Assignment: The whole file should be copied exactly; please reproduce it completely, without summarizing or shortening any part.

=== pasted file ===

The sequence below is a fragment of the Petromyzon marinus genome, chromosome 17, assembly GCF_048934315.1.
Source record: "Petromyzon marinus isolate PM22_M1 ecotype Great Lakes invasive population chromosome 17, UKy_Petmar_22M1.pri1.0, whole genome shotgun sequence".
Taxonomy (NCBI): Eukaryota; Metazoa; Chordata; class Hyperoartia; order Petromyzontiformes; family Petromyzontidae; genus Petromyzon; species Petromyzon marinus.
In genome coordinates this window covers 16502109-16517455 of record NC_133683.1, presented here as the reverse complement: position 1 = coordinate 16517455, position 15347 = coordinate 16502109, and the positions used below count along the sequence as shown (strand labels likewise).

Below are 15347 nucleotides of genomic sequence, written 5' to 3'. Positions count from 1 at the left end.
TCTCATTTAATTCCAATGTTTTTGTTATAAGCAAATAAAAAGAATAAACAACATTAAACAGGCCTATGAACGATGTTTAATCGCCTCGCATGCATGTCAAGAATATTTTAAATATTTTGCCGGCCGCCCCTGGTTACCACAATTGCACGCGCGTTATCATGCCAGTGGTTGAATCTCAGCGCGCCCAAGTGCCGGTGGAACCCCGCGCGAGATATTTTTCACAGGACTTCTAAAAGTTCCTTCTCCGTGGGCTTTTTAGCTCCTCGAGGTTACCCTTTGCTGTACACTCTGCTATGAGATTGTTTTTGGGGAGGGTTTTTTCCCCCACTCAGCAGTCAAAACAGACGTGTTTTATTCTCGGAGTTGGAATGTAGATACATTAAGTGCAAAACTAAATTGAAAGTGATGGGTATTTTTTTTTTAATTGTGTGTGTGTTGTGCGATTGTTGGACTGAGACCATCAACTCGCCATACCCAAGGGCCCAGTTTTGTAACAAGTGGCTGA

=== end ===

The sequence below is a fragment of the Petromyzon marinus genome, chromosome 17, assembly GCF_048934315.1.
Source record: "Petromyzon marinus isolate PM22_M1 ecotype Great Lakes invasive population chromosome 17, UKy_Petmar_22M1.pri1.0, whole genome shotgun sequence".
Taxonomy (NCBI): Eukaryota; Metazoa; Chordata; class Hyperoartia; order Petromyzontiformes; family Petromyzontidae; genus Petromyzon; species Petromyzon marinus.
In genome coordinates this window covers 16502109-16517455 of record NC_133683.1, presented here as the reverse complement: position 1 = coordinate 16517455, position 15347 = coordinate 16502109, and the positions used below count along the sequence as shown (strand labels likewise).

Below are 15347 nucleotides of genomic sequence, written 5' to 3'. Positions count from 1 at the left end.
TCTCATTTAATTCCAATGTTTTTGTTATAAGCAAATAAAAAGAATAAACAACATTAAACAGGCCTATGAACGATGTTTAATCGCCTCGCATGCATGTCAAGAATATTTTAAATATTTTGCCGGCCGCCCCTGGTTACCACAATTGCACGCGCGTTATCATGCCAGTGGTTGAATCTCAGCGCGCCCAAGTGCCGGTGGAACCCCGCGCGAGATATTTTTCACAGGACTTCTAAAAGTTCCTTCTCCGTGGGCTTTTTAGCTCCTCGAGGTTACCCTTTGCTGTACACTCTGCTATGAGATTGTTTTTGGGGAGGGTTTTTTCCCCCACTCAGCAGTCAAAACAGACGTGTTTTATTCTCGGAGTTGGAATGTAGATACATTAAGTGCAAAACTAAATTGAAAGTGATGGGTATTTTTTTTTTAATTGTGTGTGTGTTGTGCGATTGTTGGACTGAGACCATCAACTCGCCATACCCAAGGGCCCAGTTTTGTAACAAGTGGCTGA